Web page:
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Tuesday, August 9, 2016

Comparing Apples to Oranges

A well known dismissal of an argument is the claim that one is comparing "apples to oranges". I came across this a couple of weeks ago in an article that claimed comparing dividend paying stocks to bonds is an "apples to oranges" comparison. Unfortunately I didn't write down the article so can't quote it directly.
As a past long time Economics instructor I am always amused when I see this "apples to oranges" phrase invoked. As it happens most Economics instructors compare apples to oranges in their microeconomics class when teaching the concept of substitute goods.

Simply, one can imagine the housewife or househusband pushing the grocery cart and noticing that the price of apples has risen and the price of oranges has fallen. What will they do? How will this affect demand and hence price?

The implication for dividend stocks and bonds is straightforward. At the margin, investors view the 10 year Treasury and dividend stocks as substitute goods in the world of needing to generate an income stream. Drive up the yield on dividend stocks and drive down the yield on the 10 year Treasury note and what do you think investors will throw into their shopping cart? What do you think will happen to prices.

It interests me considerably that so many market gurus have totally missed this market. As cited in Barron's this past weekend, Gundlach, head of DoubleLine Capital and the new "bond king" said "sell everything", Druckenmiller, Soros, and even Carl Icahn have been seriously negative on stocks. After the brexit vote the market was supposed to fall off a cliff. And yet it didn't, instead it set new record highs.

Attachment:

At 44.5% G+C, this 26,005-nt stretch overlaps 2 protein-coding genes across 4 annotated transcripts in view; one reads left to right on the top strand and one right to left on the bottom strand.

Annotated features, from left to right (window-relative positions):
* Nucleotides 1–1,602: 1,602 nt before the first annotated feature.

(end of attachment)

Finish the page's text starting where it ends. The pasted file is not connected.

Now I'm not claiming I know where the market is headed but the fact is that to this point these great investors have missed a sharp upturn and one has to question what they are missing.

Maybe the apples to oranges comparison above has something to do with it, especially when on a daily basis we have thousands of baby boomers turning 65 and struggling to produce an income stream, as noted above.

Other thoughts have also crossed my mind as I listen to some prominent strategists. leading the biggest investment banks in the country present the bearish argument on CNBC. Their wailing and gnashing of teeth over China slowing, anemic corporate profits, and even the economy failing to respond to an aggressive Federal Reserve are well known.

But what if we step back a few years and I presented you with the proverbial crystal ball which showed a scenario with oil prices below $50.barrel, a 0.5% federal funds rate, a 10 year Treasury note yield of  1.5%, an unemployment rate below 5%, and inflation below the Fed's target? What if the crystal ball also showed that the U.S. economy was the best in the world and that the investment climate in most of the rest of the world was scary.

Some people foreseeing this in the crystal ball would have said sell everything that isn't tied down and put it into the market. Yet this has been the scenario we have seen unfold and again the best minds in the market have totally missed it to this point.

To me Bogle's observation that he has never known anyone or known anyone who has known anyone who can predict the market is apt here.

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